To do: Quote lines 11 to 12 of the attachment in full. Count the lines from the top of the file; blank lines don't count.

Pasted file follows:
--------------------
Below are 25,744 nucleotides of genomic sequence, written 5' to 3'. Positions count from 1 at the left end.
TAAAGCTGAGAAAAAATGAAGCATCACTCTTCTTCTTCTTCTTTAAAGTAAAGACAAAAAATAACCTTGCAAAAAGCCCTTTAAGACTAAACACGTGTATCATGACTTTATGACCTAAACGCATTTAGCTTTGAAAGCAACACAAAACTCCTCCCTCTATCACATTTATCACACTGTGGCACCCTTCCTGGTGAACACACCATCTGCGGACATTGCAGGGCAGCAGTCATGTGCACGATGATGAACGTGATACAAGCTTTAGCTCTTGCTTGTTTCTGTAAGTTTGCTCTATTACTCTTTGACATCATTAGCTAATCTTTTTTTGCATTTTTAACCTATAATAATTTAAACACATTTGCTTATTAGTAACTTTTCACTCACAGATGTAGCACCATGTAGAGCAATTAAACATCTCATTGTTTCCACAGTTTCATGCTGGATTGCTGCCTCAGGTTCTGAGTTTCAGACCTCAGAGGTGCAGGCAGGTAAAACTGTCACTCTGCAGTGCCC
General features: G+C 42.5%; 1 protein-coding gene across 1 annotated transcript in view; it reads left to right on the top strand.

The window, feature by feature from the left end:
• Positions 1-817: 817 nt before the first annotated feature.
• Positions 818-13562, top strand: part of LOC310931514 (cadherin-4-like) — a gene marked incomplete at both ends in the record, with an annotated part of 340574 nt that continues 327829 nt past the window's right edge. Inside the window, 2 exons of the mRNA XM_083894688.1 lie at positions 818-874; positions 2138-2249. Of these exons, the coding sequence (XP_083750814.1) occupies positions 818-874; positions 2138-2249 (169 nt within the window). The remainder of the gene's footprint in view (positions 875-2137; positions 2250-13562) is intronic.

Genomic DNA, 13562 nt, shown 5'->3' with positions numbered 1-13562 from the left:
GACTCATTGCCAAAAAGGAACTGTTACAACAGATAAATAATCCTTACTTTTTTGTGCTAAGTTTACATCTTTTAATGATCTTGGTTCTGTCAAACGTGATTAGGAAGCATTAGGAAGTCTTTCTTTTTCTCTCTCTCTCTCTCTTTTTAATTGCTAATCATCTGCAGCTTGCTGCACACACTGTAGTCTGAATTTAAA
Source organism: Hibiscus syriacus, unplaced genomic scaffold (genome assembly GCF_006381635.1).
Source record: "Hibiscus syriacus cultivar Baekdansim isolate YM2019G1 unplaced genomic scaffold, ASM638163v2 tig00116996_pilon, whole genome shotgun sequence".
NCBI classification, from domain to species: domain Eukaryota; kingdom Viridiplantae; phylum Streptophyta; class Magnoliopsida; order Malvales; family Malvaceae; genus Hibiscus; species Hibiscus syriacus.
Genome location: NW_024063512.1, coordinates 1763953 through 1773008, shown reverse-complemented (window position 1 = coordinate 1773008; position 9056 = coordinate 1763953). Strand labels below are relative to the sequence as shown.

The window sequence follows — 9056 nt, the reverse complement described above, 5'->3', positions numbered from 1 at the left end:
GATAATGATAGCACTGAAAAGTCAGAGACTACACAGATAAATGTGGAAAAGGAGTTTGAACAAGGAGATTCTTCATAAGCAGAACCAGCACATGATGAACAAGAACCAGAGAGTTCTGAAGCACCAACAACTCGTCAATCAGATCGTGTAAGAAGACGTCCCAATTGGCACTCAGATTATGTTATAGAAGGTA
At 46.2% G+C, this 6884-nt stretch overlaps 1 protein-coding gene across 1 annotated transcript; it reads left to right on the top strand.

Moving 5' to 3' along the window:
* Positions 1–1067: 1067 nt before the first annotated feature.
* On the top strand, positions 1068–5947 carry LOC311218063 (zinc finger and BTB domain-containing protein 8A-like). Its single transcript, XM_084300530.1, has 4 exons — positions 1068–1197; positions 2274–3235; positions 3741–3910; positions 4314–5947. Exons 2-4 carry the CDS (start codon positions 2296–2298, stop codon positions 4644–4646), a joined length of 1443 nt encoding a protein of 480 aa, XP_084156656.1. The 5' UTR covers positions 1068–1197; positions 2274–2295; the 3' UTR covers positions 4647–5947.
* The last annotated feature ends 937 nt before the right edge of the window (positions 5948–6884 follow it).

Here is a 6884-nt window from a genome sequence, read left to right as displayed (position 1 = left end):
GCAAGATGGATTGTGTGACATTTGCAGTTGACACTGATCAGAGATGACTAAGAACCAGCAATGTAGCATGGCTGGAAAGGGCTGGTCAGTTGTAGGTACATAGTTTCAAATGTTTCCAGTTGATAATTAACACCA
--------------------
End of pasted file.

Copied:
NCBI classification, from domain to species: domain Eukaryota; kingdom Viridiplantae; phylum Streptophyta; class Magnoliopsida; order Malvales; family Malvaceae; genus Hibiscus; species Hibiscus syriacus.
Genome location: NW_024063512.1, coordinates 1763953 through 1773008, shown reverse-complemented (window position 1 = coordinate 1773008; position 9056 = coordinate 1763953). Strand labels below are relative to the sequence as shown.